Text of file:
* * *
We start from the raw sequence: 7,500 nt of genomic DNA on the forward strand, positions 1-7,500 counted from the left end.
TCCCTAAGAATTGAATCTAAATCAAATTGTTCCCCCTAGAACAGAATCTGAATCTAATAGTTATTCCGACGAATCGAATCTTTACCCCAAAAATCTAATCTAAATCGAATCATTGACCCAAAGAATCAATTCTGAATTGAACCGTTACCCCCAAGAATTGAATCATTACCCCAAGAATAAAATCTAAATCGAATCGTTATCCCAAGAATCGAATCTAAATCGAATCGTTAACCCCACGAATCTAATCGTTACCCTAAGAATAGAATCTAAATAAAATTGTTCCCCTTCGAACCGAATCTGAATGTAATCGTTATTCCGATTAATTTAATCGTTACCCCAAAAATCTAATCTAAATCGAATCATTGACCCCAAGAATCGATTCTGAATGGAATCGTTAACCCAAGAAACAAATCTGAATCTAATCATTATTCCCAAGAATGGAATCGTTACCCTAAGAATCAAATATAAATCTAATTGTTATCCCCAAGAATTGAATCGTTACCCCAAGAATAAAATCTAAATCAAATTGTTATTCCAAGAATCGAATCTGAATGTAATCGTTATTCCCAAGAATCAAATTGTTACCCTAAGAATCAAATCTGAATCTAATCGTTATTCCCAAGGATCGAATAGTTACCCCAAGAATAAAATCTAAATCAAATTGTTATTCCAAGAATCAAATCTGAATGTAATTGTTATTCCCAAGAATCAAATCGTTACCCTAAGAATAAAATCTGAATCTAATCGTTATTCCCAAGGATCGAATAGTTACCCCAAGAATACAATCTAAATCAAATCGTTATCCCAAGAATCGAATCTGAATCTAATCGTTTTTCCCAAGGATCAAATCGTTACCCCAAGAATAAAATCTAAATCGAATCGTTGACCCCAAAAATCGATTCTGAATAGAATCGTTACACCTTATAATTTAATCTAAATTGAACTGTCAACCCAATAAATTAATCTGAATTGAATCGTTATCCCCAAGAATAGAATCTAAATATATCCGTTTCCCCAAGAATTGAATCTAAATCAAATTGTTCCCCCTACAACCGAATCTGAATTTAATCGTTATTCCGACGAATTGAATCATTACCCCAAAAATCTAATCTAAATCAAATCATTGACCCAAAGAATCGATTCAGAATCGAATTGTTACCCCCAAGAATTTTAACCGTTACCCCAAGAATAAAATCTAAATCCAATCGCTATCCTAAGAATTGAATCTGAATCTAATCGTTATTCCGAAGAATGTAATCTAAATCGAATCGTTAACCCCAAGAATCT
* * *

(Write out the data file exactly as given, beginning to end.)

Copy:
We start from the raw sequence: 7,500 nt of genomic DNA on the forward strand, positions 1-7,500 counted from the left end.
TCCCTAAGAATTGAATCTAAATCAAATTGTTCCCCCTAGAACAGAATCTGAATCTAATAGTTATTCCGACGAATCGAATCTTTACCCCAAAAATCTAATCTAAATCGAATCATTGACCCAAAGAATCAATTCTGAATTGAACCGTTACCCCCAAGAATTGAATCATTACCCCAAGAATAAAATCTAAATCGAATCGTTATCCCAAGAATCGAATCTAAATCGAATCGTTAACCCCACGAATCTAATCGTTACCCTAAGAATAGAATCTAAATAAAATTGTTCCCCTTCGAACCGAATCTGAATGTAATCGTTATTCCGATTAATTTAATCGTTACCCCAAAAATCTAATCTAAATCGAATCATTGACCCCAAGAATCGATTCTGAATGGAATCGTTAACCCAAGAAACAAATCTGAATCTAATCATTATTCCCAAGAATGGAATCGTTACCCTAAGAATCAAATATAAATCTAATTGTTATCCCCAAGAATTGAATCGTTACCCCAAGAATAAAATCTAAATCAAATTGTTATTCCAAGAATCGAATCTGAATGTAATCGTTATTCCCAAGAATCAAATTGTTACCCTAAGAATCAAATCTGAATCTAATCGTTATTCCCAAGGATCGAATAGTTACCCCAAGAATAAAATCTAAATCAAATTGTTATTCCAAGAATCAAATCTGAATGTAATTGTTATTCCCAAGAATCAAATCGTTACCCTAAGAATAAAATCTGAATCTAATCGTTATTCCCAAGGATCGAATAGTTACCCCAAGAATACAATCTAAATCAAATCGTTATCCCAAGAATCGAATCTGAATCTAATCGTTTTTCCCAAGGATCAAATCGTTACCCCAAGAATAAAATCTAAATCGAATCGTTGACCCCAAAAATCGATTCTGAATAGAATCGTTACACCTTATAATTTAATCTAAATTGAACTGTCAACCCAATAAATTAATCTGAATTGAATCGTTATCCCCAAGAATAGAATCTAAATATATCCGTTTCCCCAAGAATTGAATCTAAATCAAATTGTTCCCCCTACAACCGAATCTGAATTTAATCGTTATTCCGACGAATTGAATCATTACCCCAAAAATCTAATCTAAATCAAATCATTGACCCAAAGAATCGATTCAGAATCGAATTGTTACCCCCAAGAATTTTAACCGTTACCCCAAGAATAAAATCTAAATCCAATCGCTATCCTAAGAATTGAATCTGAATCTAATCGTTATTCCGAAGAATGTAATCTAAATCGAATCGTTAACCCCAAGAATCT